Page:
Alexander Hamilton Papers
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To Alexander Hamilton from Edmund Randolph, 5 January 1795

From Edmund Randolph

The Department of State
January 5th 1795.

Sir

I informed the President, that you were of opinion, that the public service would not be at all affected by the absence of the Revenue Cutter of Philadelphia, on a voyage to the British West Indies, for the accommodation of those Merchants, who have suffered by spoliation &c: In consequence thereof he instructed me to inform you, that he had no objection that she should be dispatched for the purpose of collecting records, as is contemplated by the Committee of Merchants, of which Mr. Fitzsimons is the Chairman.1 I shall therefore request that Gentleman to call upon you,2 that her departure may be arranged, and must take the liberty of requesting you to confer with him upon the occasion.3

I have the honor to be, Sir, &c:

Edm: Randolph.

LC, RG 59, Domestic Letters of the Department of State, Vol. 8, December 6, 1794–October 12, 1795, National Archives.

1Thomas FitzSimons, a Philadelphia merchant, was a member of the House of Representatives from 1789 to 1795. The other members of the committee of merchants were James Yard, Stephen Girard, James Olden, and Joseph Shoemaker (The [Philadelphia] Pennsylvania Gazette, November 19, 1794).

The committee of merchants had already met with Randolph to discuss the British order in council of August 6, 1794. See Randolph to John Jay, October 11, 1794 (LC, RG 59, Diplomatic and Consular Instructions of the Department of State, 1791–1801, Vol. 2, August 22, 1793–June 1, 1795, National Archives). The order in council of August 6, 1794, reads: “Whereas in many of His Majesty’s vice admiralty courts in the West Indies, sentences of condemnation have passed against ships and goods belonging to the subjects of the United States of America: And whereas, from ignorance of the rules respecting the times of appealing, or from inability to find the security required, or from other just and reasonable impediments, the claimants have been prevented from duly entering and prosecuting their appeals from the said sentences: And whereas it hath been represented to His Majesty, on their behalf, that they are desirous of entering and prosecuting the same: His Majesty is thereupon pleased, by and with the advice of his privy council, to order, and it is hereby ordered, that the said parties shall be admitted to their respective appeals, notwithstanding the ordinary times for entering and prosecuting the same may have elapsed; provided the same are entered and prosecuted in a reasonable time, to be approved of by the lords commissioners of appeals in prize causes” (ASP description begins American State Papers, Documents, Legislative and Executive, of the Congress of the United States (Washington, 1832–1861). description ends , Foreign Relations, I, 482). See also the British order in council of November 6, 1793 (ASP description begins American State Papers, Documents, Legislative and Executive, of the Congress of the United States (Washington, 1832–1861). description ends , Foreign Relations, I, 430).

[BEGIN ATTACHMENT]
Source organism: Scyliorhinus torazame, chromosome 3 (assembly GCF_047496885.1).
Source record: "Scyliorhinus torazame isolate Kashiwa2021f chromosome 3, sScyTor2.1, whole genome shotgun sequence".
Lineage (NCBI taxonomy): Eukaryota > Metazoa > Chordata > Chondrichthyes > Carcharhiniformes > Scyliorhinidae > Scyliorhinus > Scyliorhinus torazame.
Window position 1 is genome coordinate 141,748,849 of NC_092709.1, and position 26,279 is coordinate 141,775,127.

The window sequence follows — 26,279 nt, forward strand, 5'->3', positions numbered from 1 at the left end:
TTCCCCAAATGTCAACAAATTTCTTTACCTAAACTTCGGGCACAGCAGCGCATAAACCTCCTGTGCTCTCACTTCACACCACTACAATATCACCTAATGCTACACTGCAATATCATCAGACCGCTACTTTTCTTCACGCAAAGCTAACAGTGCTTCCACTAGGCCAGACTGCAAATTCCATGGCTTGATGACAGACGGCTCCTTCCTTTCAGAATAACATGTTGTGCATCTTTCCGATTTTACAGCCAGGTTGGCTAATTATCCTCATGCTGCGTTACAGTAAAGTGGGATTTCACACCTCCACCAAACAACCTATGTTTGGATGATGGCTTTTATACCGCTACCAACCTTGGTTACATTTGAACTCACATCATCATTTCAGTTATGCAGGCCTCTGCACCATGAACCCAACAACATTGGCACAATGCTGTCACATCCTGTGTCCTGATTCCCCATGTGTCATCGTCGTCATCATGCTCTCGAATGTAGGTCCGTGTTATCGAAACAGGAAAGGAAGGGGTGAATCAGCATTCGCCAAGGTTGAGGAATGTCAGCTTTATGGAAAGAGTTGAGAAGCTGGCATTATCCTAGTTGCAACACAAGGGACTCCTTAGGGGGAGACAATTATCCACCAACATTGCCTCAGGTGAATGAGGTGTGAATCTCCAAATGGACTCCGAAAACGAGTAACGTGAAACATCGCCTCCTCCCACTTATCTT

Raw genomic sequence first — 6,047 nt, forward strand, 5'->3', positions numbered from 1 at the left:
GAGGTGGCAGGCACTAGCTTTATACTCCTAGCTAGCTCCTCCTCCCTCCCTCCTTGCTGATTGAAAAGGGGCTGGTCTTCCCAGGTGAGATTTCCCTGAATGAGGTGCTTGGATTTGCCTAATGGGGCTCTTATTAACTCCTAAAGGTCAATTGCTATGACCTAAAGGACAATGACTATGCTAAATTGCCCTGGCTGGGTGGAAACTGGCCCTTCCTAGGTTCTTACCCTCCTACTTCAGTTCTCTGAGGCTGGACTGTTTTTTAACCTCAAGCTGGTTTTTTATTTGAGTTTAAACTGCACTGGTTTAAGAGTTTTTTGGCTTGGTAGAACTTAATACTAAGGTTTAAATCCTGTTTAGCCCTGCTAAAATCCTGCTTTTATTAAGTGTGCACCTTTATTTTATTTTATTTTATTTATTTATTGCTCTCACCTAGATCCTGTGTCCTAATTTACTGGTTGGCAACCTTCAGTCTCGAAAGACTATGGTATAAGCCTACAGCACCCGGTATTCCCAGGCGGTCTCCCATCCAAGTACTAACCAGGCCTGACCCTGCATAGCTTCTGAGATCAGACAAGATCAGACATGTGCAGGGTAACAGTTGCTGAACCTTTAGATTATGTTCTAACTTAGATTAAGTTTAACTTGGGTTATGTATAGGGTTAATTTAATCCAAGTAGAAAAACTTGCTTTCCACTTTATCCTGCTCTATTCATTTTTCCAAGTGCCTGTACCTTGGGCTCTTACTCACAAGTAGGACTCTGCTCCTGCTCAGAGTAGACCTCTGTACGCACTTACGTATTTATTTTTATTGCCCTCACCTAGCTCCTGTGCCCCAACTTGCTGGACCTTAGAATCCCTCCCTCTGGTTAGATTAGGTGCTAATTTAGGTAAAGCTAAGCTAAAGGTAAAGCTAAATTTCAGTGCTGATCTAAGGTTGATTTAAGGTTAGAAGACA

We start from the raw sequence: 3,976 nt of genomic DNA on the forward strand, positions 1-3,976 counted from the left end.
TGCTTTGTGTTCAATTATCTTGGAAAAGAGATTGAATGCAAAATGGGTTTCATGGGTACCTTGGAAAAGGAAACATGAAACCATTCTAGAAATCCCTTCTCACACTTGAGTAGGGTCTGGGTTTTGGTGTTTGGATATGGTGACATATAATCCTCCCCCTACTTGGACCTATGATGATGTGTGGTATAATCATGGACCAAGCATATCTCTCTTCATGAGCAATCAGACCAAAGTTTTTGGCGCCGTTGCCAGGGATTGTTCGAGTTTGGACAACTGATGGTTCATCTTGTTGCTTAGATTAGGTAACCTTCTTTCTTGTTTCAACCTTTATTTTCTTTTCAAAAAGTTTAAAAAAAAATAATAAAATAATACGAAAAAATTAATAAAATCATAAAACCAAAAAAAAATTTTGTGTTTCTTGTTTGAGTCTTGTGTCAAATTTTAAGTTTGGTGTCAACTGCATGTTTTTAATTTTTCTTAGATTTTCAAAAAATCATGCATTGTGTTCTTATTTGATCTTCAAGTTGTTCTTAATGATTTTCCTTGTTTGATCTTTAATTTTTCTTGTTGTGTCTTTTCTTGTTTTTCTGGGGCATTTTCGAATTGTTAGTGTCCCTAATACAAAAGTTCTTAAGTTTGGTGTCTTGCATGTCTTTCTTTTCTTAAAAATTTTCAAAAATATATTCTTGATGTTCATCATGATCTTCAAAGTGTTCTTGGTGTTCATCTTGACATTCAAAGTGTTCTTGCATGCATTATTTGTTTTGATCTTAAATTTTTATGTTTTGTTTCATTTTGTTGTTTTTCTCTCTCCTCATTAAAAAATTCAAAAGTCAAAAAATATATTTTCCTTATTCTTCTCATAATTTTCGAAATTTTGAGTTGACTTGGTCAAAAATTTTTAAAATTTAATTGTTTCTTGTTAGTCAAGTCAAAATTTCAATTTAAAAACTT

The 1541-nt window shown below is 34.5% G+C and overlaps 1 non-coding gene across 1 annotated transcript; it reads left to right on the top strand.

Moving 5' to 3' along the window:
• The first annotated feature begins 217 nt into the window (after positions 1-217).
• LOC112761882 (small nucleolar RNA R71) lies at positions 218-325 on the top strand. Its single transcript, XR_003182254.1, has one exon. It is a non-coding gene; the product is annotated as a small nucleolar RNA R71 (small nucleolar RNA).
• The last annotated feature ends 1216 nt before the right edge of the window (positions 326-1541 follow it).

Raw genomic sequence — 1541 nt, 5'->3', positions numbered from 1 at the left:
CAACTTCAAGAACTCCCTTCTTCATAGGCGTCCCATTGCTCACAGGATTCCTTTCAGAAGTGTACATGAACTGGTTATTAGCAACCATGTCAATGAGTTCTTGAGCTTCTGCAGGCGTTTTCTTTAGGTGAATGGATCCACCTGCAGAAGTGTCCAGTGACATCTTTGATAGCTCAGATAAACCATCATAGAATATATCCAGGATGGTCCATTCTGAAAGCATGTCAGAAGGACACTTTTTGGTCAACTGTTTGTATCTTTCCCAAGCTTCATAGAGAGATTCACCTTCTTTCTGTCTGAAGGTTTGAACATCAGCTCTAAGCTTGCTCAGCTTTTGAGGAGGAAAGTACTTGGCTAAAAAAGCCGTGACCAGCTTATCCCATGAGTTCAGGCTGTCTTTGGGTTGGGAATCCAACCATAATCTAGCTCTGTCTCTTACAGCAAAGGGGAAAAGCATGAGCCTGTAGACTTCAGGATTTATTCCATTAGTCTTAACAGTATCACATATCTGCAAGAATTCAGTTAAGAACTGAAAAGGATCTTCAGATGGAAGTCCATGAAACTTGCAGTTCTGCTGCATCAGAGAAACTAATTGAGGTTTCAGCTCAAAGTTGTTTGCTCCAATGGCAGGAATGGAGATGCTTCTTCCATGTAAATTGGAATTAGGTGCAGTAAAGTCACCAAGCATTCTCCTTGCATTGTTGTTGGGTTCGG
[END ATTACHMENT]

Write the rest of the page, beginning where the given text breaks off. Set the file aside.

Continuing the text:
On November 19, 1794, the following notice appeared in The Pennsylvania Gazette: “At the special request of the Secretary of State, the Committee appointed by the Merchants of Philadelphia, have undertaken to obtain copies of the proceedings of the Courts in the British Islands, in the West-Indies: Bermuda, the Bahamas, and in their colonies in North America, upon the case of American vessels, and property, tried in the Courts of any of the said Islands or Colonies.

“The Committee therefore give this public notice, that all persons concerned, who have not already obtained authentic proceedings in their particular cases, may furnish the Secretary of State with the names of the vessels and masters, the places w[h]ere the trial was had, the time when, and other circumstances as the nature of the case may require….”

2In a letter to FitzSimons, dated January 5, 1795, Randolph wrote: “From the inclosed copy of my letter to the Secretary of the Treasury, you will perceive, that the President of the United States, ever anxious to accomodate the merchants, suffering under British spoliation, has assented to your request, relative to the Revenue Cutter of Philadelphia. I must therefore beg you to call upon the Secretary of the Treasury for the purposes therein expressed” (LC, RG 59, Domestic Letters of the Department of State, Vol. 8, December 6, 1794–October 12, 1795, National Archives).

3For additional information on the claims of the committee of merchants, see Randolph to FitzSimons, November 4, December 16, 26, 30, 1794; January 23, April 15, July 6, October 2, 1795 (LC, RG 59, Domestic Letters of the Department of State, Vol. 8, December 6, 1794–October 12, 1795, National Archives).

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